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Notre Dame Soccer: Texas Trio


At the time, it seemed like silly girl talk. Three middle school friends, all on the same club soccer team, made a pact to play together in college and compete for national championships.

None of them envisioned it actually happening, though. After all, those scripts are saved for Hollywood.

But, somehow, this one became a reality. The three young Dallas-Fort Worth soccer stars — Melissa Henderson, Courtney Barg and Jessica Schuveiller — all were offered scholarships to Notre Dame out of high school, and all chose to leave the more desirable North Texas weather for the rain and snow of South Bend, Ind.

And, in their junior season, Henderson, Barg and Schuveiller accomplished their loftiest childhood dream, winning an NCAA national championship. All three played a key role in leading the Fighting Irish from a quarterfinal exit in the Big East tournament to a thrilling 1–0 victory over a then-unbeaten Stanford team in the National Championship game.

“We always talked about going to the same college, but never thought it would actually happen,” said Henderson, who had the assist for what proved to be the game-winning goal in the title game. “It’s still surreal that we won. It was just amazing, and afterwards all three of us looked at each other and it was just ecstatic and excitement.”

Added Barg: “I was always making those little promises like, let’s go to the same college and let’s win a national championship. You just say those things and hope they come true. And it really did for us. It really did.”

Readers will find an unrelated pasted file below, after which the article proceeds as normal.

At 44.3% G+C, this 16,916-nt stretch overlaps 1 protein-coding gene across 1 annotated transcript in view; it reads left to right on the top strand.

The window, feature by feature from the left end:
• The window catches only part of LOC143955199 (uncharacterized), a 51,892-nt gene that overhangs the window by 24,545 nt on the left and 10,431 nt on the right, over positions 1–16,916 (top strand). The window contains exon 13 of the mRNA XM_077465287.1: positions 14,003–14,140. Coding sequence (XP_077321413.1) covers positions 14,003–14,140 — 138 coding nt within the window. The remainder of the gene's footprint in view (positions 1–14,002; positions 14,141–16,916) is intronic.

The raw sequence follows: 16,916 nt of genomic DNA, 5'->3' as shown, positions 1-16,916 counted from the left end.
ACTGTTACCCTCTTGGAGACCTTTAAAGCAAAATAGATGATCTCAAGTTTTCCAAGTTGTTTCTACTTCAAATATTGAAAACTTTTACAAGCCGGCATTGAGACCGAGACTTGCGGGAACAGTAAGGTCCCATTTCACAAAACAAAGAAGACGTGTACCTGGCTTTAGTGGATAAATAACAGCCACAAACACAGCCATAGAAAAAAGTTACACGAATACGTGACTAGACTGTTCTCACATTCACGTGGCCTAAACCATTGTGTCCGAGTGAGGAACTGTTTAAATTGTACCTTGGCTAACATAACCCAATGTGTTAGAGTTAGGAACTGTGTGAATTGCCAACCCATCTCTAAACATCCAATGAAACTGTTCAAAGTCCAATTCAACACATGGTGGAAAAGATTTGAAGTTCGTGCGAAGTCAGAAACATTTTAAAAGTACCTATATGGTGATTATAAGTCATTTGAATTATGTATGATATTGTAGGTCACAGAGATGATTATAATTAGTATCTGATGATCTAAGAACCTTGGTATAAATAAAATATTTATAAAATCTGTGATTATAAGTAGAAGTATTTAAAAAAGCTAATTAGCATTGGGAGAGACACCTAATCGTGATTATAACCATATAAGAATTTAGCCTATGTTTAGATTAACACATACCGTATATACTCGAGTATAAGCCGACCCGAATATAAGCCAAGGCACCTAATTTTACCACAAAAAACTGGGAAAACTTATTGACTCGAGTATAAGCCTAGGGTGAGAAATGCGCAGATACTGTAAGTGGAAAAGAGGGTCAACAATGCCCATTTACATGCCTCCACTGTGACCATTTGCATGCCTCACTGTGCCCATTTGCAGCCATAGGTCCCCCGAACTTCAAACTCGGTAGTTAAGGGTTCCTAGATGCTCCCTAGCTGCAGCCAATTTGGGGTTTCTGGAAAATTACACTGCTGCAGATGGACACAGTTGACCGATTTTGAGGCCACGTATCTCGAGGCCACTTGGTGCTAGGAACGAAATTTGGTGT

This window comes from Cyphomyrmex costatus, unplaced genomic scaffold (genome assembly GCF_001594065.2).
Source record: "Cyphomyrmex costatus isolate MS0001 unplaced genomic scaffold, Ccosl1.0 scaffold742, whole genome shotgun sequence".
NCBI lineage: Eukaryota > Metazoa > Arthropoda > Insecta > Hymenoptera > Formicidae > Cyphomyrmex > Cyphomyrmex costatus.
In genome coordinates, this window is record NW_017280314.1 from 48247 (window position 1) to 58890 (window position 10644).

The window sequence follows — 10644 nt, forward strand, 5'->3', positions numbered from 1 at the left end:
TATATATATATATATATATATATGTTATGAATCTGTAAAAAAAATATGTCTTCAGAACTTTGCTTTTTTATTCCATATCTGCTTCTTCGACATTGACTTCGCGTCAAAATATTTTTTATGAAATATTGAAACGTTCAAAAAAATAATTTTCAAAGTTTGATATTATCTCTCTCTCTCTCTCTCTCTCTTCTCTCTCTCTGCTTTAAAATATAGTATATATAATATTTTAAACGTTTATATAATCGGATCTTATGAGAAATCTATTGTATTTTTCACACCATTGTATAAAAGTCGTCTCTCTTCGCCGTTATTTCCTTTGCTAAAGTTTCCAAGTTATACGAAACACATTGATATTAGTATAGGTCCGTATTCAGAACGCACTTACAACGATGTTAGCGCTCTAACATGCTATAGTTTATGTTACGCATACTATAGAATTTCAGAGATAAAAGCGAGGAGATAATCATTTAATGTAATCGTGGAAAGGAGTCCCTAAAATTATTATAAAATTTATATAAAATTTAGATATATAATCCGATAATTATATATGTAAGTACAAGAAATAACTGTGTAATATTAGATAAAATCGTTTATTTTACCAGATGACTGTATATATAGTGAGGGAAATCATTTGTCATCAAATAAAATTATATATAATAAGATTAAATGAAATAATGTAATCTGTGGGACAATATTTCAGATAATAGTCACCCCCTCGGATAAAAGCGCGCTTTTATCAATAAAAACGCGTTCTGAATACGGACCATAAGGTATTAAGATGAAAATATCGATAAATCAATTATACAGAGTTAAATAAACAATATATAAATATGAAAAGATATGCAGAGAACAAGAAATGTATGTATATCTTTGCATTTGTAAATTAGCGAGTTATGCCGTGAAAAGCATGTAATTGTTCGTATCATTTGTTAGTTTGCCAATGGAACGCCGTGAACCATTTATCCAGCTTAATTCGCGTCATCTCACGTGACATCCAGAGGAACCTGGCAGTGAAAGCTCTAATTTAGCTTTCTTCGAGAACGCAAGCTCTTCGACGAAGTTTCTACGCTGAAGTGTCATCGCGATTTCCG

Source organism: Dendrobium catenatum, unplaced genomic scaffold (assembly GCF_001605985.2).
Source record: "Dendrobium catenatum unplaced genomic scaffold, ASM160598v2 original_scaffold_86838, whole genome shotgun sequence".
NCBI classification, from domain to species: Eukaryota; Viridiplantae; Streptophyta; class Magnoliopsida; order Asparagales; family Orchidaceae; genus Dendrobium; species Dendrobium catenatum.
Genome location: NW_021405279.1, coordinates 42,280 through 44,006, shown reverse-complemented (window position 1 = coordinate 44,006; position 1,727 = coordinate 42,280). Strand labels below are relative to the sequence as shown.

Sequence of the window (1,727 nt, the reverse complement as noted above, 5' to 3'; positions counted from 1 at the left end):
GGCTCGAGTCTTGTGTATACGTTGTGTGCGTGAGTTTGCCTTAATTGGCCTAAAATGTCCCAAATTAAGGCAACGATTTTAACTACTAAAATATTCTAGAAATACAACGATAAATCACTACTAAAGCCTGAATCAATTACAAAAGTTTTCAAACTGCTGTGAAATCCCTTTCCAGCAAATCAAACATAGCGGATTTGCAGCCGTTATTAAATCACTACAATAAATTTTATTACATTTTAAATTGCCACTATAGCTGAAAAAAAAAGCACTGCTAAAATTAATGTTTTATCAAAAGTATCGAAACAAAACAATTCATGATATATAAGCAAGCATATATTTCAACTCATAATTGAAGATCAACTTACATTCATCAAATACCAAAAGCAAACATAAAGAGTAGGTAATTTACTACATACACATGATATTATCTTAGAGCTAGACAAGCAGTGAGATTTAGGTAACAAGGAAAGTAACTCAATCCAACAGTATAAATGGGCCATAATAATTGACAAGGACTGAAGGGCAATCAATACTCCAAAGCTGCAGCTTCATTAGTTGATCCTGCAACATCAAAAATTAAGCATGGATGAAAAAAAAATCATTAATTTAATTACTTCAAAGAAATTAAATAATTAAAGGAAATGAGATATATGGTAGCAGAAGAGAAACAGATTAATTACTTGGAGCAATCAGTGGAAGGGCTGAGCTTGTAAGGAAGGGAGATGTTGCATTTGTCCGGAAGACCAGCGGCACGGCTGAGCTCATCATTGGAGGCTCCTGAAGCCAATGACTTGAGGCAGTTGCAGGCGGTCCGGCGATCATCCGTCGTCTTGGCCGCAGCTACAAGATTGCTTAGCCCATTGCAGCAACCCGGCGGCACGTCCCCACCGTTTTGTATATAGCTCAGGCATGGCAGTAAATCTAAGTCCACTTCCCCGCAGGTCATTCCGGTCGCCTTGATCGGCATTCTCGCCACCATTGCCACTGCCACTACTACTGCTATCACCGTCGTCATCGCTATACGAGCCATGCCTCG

Yes, it did.

The season took a drastic turn after Notre Dame was eliminated by Connecticut, 2–0, in the quarterfinals of the Big East Tournament on Halloween.

“We didn’t just lose that game, we were beat,” Schuveiller said.

The day after that loss, the team had a 5 a.m. film session, and proceeded to change its mindset and attitude over the next two weeks. When they opened the NCAA tournament, the Irish rolled to two dominating victories, 3–0 over New Mexico in the first round and 4–0 over USC in the second round.

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Then, Notre Dame moved past North Carolina and Oklahoma State to reach the Final Four. Once there, the Irish held on for thrilling 1–0 victories over Ohio State and Stanford.

In the championship game, Adriana Leon knocked in the lone goal, set up from a crossing pass from Henderson. And Schuveiller held one of the top offensive players in the country, Stanford’s Christen Press, in check.

“Oh man, it’s just been an amazing experience, especially being able to go through it all with Melissa and Courtney,” Schuveiller said. “It just makes it that much more special. It still hasn’t really sunk in yet.”

Schuveiller and Barg had a similar moment in high school, when both were on Plano West’s state championship team. Henderson, meanwhile, attended a neighboring high school, Berkner in nearby Richardson.

But the groundwork for the collegiate title started well before high school.

All three showed promise as young players, and they eventually came together as 11-year-olds on a Dallas-Fort Worth club team, the Dallas Texans, coached by Kenny Medina.

Once on the club team, the three helped the Texans become a well-known team on the club circuit, and consistently challenged for US Youth Soccer National Championships. And their bond with Medina grew to the point that even when Medina joined another club team, the Dallas Sting, in 2007, all three of them followed him.

Medina has kept in touch with his three former players. During the NCAA national title game, he was glued to an airport television and caught himself coaching them through the TV set.

“We had such a wonderful run ourselves even though we never capped it off with a national championship. I thought they really deserved one,” Medina said. “When they held that trophy up, it was really special for a lot of us, and there was a lot of emotions going through me.”

Now, it’s up to the Texas trio to keep the title in South Bend. All three will be seniors next season, and the Irish will look to repeat.

“Obviously, the ultimate goal is to win it again,” Barg said. “It’s nice to have one under our belt, so we know what it takes to win it.”